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What Causes Dry Mouth After Surgery?

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Medically Reviewed By Colgate Global Scientific Communications

Dry mouth is a state of reduced saliva, often occurring after dental surgery. Its medical term is xerostomia. Dry mouth is also frequently and intentionally initiated during dental procedures.

For example, before filling a cavity or performing an extraction, your dentist will prepare the tooth area for a local anesthetic injection by drying it with air from a tube. Or they might use cotton rolls to absorb the saliva. While the dentist works, the dental hygienist may also hold a soft plastic tube in your mouth that sucks away excess moisture.  

That's all normal, although it can cause your mouth to feel dry for a short time after the treatment is over. So that’s nothing to worry about there. However, if the dry mouth condition persists, it may be time to consult your dentist.

Dry Mouth After Anesthesia  

General anesthesia can result in some mild side effects, including dry mouth. The Cleveland Clinic explains that after waking up from a surgical operation, you may notice your mouth is dry and your throat feels sore. Here again, these effects should last only a few hours. But if they persist, check in with your doctor. 

How Common Is Dry Mouth?  

According to a study by the National Institute of Health published on Community Dentistry and Oral Epidemiology, the occurrence of dry mouth in adults has ranged from 10% among persons over age 50 to 40% for persons over age 65. 

Overall, the observed prevalence of dry mouth was 24% among females and 18% among males. While dry mouth was more commonly observed in women than men, this association was only clear after age 50.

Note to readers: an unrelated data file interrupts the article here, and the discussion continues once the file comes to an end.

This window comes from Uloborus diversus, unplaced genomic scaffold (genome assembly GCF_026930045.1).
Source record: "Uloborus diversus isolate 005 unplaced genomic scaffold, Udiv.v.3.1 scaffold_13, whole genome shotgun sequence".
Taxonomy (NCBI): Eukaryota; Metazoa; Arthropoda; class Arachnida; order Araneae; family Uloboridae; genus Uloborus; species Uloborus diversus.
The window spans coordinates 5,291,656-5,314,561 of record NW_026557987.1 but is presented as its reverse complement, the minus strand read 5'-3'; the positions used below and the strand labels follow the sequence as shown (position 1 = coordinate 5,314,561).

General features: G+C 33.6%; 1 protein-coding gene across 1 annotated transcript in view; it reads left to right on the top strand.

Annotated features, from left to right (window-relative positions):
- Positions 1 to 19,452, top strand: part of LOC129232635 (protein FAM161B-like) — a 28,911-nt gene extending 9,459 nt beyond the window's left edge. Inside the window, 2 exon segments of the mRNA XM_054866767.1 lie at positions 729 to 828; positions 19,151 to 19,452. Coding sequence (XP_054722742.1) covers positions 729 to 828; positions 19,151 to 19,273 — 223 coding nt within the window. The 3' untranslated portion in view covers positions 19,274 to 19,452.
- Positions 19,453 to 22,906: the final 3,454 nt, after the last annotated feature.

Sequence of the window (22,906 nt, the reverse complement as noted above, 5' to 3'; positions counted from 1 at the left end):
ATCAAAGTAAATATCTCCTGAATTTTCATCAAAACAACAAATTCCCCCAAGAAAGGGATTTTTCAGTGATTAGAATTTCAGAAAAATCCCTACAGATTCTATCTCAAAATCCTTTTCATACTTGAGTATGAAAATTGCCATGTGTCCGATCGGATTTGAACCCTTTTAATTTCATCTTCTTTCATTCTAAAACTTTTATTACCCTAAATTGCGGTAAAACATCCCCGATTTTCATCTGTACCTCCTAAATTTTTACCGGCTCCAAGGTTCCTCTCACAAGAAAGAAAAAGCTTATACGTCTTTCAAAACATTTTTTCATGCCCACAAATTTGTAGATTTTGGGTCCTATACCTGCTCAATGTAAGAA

What Problems Can It Lead To?  

Persistent dry mouth can put you at risk for tooth decay and other oral health problems.  

According to a study published by the Journal of American Dental Association (ADA) reduced salivary flow can cause difficulties in tasting, chewing, swallowing, and speaking. It can also increase the chance of developing dental decay, tooth sensitivity, and oral infections – not to mention bad breath. 

Long-Term Dry Mouth 

Occasionally, dry mouth continues long after surgery. Cancer patients are especially likely to develop dry mouth as a result of their radiation therapy. The glands that make saliva can become irritated or damaged and make less saliva, which can also lead to dry mouth, as the American Cancer Society explains.  

Dry Mouth Treatment 

Dry mouth after surgery increases your risk of dental problems, so it's important to treat it, even if you think it's temporary. For starters, brush your teeth twice a day with toothpaste to protect your teeth.  

Additional steps you'll want to take include: 

  • Avoid smoking, drinking alcohol, caffeinated beverages, and spicy foods, as all of them dry out your mouth. 
  • Increase your saliva flow by sucking on hard sugarless candy or chewing sugarless gum. 
  • Take regular sips of water throughout the day. 

Also, try breathing through your nose and not your mouth. Mouth breathing can dry up the saliva you produce.  

If you have surgery that affects your saliva production, your healthcare team can advise you on how to treat long-term dry mouth. And if the condition persists, be sure to tell your dentist about it so they can recommend an artificial saliva spray, medications, or other treatments that can help supplement your saliva.  

Dry mouth is a common post-surgery occurrence, and fortunately, there are a lot of things you can do to treat it. 

Oral Care Center articles are reviewed by an oral health medical professional. This information is for educational purposes only. This content is not intended to be a substitute for professional medical advice, diagnosis or treatment. Always seek the advice of your dentist, physician or other qualified healthcare provider. 

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